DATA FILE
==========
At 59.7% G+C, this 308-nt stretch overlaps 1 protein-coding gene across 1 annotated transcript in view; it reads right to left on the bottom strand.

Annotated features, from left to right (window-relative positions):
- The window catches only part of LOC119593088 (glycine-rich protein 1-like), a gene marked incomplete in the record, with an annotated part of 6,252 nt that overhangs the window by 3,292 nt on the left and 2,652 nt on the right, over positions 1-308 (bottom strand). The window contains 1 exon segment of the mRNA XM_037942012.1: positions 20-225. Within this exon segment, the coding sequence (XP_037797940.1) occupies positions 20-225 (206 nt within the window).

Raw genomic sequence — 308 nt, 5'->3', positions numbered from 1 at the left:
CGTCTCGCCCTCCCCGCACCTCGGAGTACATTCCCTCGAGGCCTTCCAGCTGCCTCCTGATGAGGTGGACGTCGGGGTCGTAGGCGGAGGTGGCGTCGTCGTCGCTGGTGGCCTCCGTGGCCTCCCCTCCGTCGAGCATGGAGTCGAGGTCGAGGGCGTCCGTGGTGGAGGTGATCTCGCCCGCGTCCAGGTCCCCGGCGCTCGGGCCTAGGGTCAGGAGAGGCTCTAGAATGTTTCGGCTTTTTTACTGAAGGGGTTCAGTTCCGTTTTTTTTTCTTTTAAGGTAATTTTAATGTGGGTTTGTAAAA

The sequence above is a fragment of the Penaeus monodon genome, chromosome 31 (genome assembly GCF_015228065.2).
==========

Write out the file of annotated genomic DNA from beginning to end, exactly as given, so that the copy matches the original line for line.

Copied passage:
At 59.7% G+C, this 308-nt stretch overlaps 1 protein-coding gene across 1 annotated transcript in view; it reads right to left on the bottom strand.

Annotated features, from left to right (window-relative positions):
- The window catches only part of LOC119593088 (glycine-rich protein 1-like), a gene marked incomplete in the record, with an annotated part of 6,252 nt that overhangs the window by 3,292 nt on the left and 2,652 nt on the right, over positions 1-308 (bottom strand). The window contains 1 exon segment of the mRNA XM_037942012.1: positions 20-225. Within this exon segment, the coding sequence (XP_037797940.1) occupies positions 20-225 (206 nt within the window).

Raw genomic sequence — 308 nt, 5'->3', positions numbered from 1 at the left:
CGTCTCGCCCTCCCCGCACCTCGGAGTACATTCCCTCGAGGCCTTCCAGCTGCCTCCTGATGAGGTGGACGTCGGGGTCGTAGGCGGAGGTGGCGTCGTCGTCGCTGGTGGCCTCCGTGGCCTCCCCTCCGTCGAGCATGGAGTCGAGGTCGAGGGCGTCCGTGGTGGAGGTGATCTCGCCCGCGTCCAGGTCCCCGGCGCTCGGGCCTAGGGTCAGGAGAGGCTCTAGAATGTTTCGGCTTTTTTACTGAAGGGGTTCAGTTCCGTTTTTTTTTCTTTTAAGGTAATTTTAATGTGGGTTTGTAAAA

The sequence above is a fragment of the Penaeus monodon genome, chromosome 31 (genome assembly GCF_015228065.2).